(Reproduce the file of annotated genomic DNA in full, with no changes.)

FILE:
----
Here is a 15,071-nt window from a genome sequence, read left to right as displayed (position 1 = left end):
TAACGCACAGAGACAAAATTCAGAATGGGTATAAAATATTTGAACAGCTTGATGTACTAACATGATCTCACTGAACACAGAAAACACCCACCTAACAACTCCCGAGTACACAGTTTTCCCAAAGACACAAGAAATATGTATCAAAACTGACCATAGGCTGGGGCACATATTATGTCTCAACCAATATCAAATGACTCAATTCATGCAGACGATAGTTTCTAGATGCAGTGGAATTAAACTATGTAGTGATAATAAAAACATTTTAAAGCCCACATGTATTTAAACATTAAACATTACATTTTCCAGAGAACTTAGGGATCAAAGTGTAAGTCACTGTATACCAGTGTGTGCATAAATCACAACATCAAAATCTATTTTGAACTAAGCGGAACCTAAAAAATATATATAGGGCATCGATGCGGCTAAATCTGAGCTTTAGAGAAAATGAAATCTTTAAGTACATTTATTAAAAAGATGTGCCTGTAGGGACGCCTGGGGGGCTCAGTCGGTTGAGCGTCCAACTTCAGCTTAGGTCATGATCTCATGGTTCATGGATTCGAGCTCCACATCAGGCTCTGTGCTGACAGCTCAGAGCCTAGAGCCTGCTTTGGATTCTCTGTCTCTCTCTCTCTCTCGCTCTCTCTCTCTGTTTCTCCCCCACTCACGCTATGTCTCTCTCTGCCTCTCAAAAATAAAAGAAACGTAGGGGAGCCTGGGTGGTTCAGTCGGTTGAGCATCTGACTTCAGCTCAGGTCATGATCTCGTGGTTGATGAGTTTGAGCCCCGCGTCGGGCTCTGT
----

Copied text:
Here is a 15,071-nt window from a genome sequence, read left to right as displayed (position 1 = left end):
TAACGCACAGAGACAAAATTCAGAATGGGTATAAAATATTTGAACAGCTTGATGTACTAACATGATCTCACTGAACACAGAAAACACCCACCTAACAACTCCCGAGTACACAGTTTTCCCAAAGACACAAGAAATATGTATCAAAACTGACCATAGGCTGGGGCACATATTATGTCTCAACCAATATCAAATGACTCAATTCATGCAGACGATAGTTTCTAGATGCAGTGGAATTAAACTATGTAGTGATAATAAAAACATTTTAAAGCCCACATGTATTTAAACATTAAACATTACATTTTCCAGAGAACTTAGGGATCAAAGTGTAAGTCACTGTATACCAGTGTGTGCATAAATCACAACATCAAAATCTATTTTGAACTAAGCGGAACCTAAAAAATATATATAGGGCATCGATGCGGCTAAATCTGAGCTTTAGAGAAAATGAAATCTTTAAGTACATTTATTAAAAAGATGTGCCTGTAGGGACGCCTGGGGGGCTCAGTCGGTTGAGCGTCCAACTTCAGCTTAGGTCATGATCTCATGGTTCATGGATTCGAGCTCCACATCAGGCTCTGTGCTGACAGCTCAGAGCCTAGAGCCTGCTTTGGATTCTCTGTCTCTCTCTCTCTCTCGCTCTCTCTCTCTGTTTCTCCCCCACTCACGCTATGTCTCTCTCTGCCTCTCAAAAATAAAAGAAACGTAGGGGAGCCTGGGTGGTTCAGTCGGTTGAGCATCTGACTTCAGCTCAGGTCATGATCTCGTGGTTGATGAGTTTGAGCCCCGCGTCGGGCTCTGT